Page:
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“This Federal Reserve Payments Study (FRPS) brief updates data on core noncash payment types and systems that support everyday payments by U.S. consumers and businesses. The data show faster growth in electronic payments from 2016 to 2017 compared with previous years. Remote payments continued to grow as a share of general-purpose card payments, and the value of in-person chip-authenticated general-purpose card payments exceeded the value of those without chip-authentication for the first time. Meanwhile, partial data from large banks indicate the number of check payments and cash withdrawals from automated teller machines (ATMs) continued to decline.”

A Federal Reserve System publication
Federal Reserve
December 2018

The Federal Reserve Payments Study: 2018 Annual Supplement

This Federal Reserve Payments Study (FRPS) brief updates data on core noncash payment types and systems that support everyday payments by U.S. consumers and businesses. The data show faster growth in electronic payments from 2016 to 2017 compared with previous years. Remote payments continued to grow as a share of general-purpose card payments, and the value of in-person chip-authenticated general-purpose card payments exceeded the value
of those without chip-authentication for the first time. Meanwhile, partial data from large banks indicate the number of check payments and cash withdrawals from automated teller machines (ATMs) continued to decline.

Highlights

• Card payments continued to show robust growth from 2016 to 2017, collectively increasing 10.1 percent by number and 8.4 percent by value. The increases represent an acceleration in overall card payment growth compared with the previously reported 2015 to 2016 and 2012 to 2015 periods.
• Remote payments continued to grow as a share of total general-purpose card payments. The number of remote payments increased 22.8 percent from 2016 to 2017, compared with in-person payments, which grew 7.2 percent. Over the same period, the value of remote payments increased 14.8 percent, compared with in-person payments, which increased 4.4 percent.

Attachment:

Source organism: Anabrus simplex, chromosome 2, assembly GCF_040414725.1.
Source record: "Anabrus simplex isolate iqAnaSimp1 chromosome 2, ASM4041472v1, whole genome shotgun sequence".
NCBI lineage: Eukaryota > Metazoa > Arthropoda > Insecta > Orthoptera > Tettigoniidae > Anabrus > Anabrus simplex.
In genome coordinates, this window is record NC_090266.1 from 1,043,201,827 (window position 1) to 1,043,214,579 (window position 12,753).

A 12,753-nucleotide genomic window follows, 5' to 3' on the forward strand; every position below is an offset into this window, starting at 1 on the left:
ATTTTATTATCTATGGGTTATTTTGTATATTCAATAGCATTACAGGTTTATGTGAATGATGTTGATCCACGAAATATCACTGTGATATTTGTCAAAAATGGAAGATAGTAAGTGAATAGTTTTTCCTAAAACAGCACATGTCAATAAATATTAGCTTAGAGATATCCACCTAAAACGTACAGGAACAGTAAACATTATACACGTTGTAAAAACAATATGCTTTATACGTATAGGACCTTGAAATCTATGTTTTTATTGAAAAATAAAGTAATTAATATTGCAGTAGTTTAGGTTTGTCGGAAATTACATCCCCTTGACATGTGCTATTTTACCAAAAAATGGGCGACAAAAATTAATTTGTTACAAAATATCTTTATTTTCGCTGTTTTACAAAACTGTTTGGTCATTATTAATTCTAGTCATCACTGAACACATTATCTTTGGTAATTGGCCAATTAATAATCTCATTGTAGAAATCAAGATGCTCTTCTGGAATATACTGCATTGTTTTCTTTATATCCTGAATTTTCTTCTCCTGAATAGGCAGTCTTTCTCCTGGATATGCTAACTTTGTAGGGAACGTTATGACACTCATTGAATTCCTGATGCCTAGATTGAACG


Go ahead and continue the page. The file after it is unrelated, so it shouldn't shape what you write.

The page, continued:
• Chip-authenticated payments accounted for more than half of the value of in-person general-purpose card payments in 2017. Consistent with the 2015 to 2016 period, in-person chip-authenticated card payments continued to post substantial gains, increasing from 19.0 percent of all in-person general-purpose card payments by number and 26.4 percent by value in 2016 to 41.6 percent by number and 51.5 percent by value in 2017.
• Network automated clearinghouse (ACH) payments exhibited accelerating growth, increasing 5.7 percent by number and 6.9 percent by value from 2016 to 2017.
• Large-institution check payments showed an accelerated decline of 4.8 percent by number from 2016 to 2017. As previously reported, the decline in the national total number of check payments was 3.0 percent per year from 2012 to 2015 compared with steeper declines from 2000 to 2012. Large-institution check payments increased 7.5 percent by value from 2016 to 2017, opposite the decrease from 2015 to 2016.
• Large-institution ATM withdrawals declined by number and increased by value, consistent with changes reported for 2012 to 2015 for all institutions and 2015 to 2016 for large institutions.

This brief provides 2017 national estimates and 2016 to 2017 growth rates for card payments. These estimates are based on survey data from a census of general-purpose card networks, payment processors, and issuers of private-label cards. The surveys covered four types of debit cards (non-prepaid, general-purpose prepaid, private-label prepaid, and electronic benefits transfer (EBT) supporting certain government assistance programs) and two types of credit cards (general purpose and private label).
This brief also provides new estimates of 2016 to 2017 growth rates for ACH and check payments as well as ATM withdrawals. The growth rate estimates for ACH payments are based on reports compiled by the ACH operators and, therefore, only cover payments on the ACH network. The growth rate estimates for check payments and ATM withdrawals are based on surveys of a group of the largest depository institutions for the 2018 supplement. In addition to new estimates, the brief includes some restated estimates from previous years based on data revisions received during the 2018 survey process.

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